The Straight Story
So Alvin gets on his lawnmower, leaving his "slow" daughter behind to tend to the house and the critters and the vittles and whatever else they have in Iowa.
This is a G-rated David Lynch movie, a concept that inspires as much confidence as "the Jesse Helms Homosexual Jamboree." It's based on the true story of 73-year-old Alvin Straight (Richard Farnsworth) who hopped on his John Deere lawnmower and drove for six weeks at five miles an hour across Iowa and Wisconsin to see his brother (Harry Dean Stanton).
I bet if you looked hard enough in Kansas or Nebraska or South Dakota or any of those other states where drinking milk directly from the cow is considered an act of sophistication, you could find people doing all manner of stupid things. Message to future filmmakers: THEY ARE NOT ALL METAPHORS FOR LIFE! David Lynch could probably make a thousand movies if he were so inclined. Why he chose to make one about a guy who was too stupid to buy a bus ticket is a tribute to Lynch's laziness for not doing a bit more research and finding some old coot who moved to Florida by pulling his mobile home with a tricycle.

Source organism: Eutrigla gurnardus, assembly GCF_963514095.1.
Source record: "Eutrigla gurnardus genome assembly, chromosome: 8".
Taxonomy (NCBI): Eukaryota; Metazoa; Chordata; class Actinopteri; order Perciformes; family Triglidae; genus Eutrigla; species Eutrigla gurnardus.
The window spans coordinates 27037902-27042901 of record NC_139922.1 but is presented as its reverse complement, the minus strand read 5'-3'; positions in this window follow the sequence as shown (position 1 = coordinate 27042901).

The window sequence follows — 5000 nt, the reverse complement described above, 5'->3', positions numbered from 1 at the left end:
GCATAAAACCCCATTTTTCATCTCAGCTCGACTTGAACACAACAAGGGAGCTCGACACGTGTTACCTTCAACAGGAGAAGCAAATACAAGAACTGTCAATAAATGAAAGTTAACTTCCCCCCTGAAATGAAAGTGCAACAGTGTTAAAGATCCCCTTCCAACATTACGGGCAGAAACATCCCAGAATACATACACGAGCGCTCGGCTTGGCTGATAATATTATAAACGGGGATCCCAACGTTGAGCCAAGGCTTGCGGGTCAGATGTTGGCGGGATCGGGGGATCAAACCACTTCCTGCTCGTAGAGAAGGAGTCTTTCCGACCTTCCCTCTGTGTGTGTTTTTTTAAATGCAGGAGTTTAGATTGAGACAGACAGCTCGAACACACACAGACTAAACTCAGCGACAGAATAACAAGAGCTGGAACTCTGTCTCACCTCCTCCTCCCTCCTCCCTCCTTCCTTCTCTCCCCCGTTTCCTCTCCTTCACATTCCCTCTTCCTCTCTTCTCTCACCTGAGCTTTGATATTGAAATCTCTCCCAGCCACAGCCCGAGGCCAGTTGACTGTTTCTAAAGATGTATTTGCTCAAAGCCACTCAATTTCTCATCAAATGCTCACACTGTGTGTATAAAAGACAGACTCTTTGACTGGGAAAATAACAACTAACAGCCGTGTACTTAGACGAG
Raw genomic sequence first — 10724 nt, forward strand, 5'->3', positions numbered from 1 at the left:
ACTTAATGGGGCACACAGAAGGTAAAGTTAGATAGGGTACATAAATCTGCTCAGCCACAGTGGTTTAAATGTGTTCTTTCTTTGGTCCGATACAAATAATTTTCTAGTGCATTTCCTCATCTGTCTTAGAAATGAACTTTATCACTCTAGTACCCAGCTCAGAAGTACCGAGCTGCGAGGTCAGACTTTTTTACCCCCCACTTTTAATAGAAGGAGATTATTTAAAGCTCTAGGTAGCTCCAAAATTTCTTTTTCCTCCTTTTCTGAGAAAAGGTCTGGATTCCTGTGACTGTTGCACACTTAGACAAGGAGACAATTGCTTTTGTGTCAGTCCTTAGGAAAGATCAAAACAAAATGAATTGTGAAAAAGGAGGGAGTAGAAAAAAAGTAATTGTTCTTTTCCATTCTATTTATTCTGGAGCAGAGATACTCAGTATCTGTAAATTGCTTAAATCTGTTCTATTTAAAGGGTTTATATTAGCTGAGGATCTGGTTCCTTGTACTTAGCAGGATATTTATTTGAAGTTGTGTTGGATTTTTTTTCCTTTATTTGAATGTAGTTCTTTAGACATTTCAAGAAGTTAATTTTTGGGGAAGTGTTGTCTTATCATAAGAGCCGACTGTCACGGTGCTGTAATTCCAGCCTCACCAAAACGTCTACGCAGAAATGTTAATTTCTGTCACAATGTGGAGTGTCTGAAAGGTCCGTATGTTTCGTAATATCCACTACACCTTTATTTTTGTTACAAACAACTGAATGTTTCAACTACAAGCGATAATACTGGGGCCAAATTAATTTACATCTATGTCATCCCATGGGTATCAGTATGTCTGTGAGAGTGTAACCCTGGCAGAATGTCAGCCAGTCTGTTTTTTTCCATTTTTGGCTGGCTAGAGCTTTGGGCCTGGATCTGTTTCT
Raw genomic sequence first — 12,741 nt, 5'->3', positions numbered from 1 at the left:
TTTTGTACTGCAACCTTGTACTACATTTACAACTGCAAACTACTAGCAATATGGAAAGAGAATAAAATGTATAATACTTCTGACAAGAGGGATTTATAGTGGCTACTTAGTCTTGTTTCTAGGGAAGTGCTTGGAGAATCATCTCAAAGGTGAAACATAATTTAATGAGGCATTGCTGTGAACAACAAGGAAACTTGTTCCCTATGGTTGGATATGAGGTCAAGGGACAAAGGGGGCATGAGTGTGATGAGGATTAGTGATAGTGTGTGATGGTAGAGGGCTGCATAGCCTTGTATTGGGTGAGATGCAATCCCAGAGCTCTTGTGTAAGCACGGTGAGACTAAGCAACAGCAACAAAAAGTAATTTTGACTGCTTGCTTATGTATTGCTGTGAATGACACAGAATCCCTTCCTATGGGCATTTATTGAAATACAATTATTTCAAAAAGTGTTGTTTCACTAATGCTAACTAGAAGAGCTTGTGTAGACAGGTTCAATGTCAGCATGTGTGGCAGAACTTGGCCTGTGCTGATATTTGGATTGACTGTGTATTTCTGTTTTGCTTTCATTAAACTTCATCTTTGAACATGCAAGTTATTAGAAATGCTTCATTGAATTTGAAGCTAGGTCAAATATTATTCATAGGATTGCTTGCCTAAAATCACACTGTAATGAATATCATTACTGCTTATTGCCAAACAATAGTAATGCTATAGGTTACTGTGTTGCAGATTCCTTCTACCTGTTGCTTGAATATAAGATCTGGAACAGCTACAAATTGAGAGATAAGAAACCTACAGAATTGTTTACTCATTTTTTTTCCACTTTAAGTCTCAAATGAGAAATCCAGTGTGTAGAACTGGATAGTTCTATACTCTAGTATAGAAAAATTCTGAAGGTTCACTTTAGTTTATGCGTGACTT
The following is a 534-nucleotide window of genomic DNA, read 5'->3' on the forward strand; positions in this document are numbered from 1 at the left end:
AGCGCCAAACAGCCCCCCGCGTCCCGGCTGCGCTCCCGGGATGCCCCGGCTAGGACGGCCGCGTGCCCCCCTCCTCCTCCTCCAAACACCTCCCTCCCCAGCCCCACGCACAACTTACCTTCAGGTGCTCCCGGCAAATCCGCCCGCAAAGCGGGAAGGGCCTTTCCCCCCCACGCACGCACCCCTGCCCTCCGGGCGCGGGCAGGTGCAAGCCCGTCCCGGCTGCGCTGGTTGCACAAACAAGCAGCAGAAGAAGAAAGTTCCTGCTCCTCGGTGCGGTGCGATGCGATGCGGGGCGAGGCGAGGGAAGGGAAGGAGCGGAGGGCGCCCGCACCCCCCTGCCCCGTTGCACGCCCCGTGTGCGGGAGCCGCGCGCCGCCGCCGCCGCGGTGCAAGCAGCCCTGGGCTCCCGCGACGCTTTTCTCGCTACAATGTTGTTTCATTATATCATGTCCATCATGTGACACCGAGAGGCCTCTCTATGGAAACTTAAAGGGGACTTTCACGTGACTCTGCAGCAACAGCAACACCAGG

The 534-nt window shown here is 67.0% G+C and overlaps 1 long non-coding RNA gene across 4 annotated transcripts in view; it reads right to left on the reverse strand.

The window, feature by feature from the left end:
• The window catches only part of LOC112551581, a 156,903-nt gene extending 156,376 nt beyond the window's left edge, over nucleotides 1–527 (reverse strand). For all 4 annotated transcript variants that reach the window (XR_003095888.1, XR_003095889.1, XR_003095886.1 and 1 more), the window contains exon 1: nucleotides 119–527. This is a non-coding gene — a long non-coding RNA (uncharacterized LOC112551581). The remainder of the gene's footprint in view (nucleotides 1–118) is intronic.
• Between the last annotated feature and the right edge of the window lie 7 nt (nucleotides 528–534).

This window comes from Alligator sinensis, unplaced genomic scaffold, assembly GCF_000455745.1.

So Alvin gets on his lawnmower, leaving his "slow" daughter (Sissy Spacek) behind to tend to the house and the critters and the vittles and whatever else they have in Iowa. As he goes driving across the heartland, he meets different people and inflicts his wisdom upon them. I don't remember what Alvin had to say, but it was probably something along the lines of the pace of life or takin' things as they come or learnin' to drive a car.
What Alvin could have used was a couple of hits from that canister Dennis Hopper had in "Blue Velvet." Then he could have run to Wisconsin and made better time.
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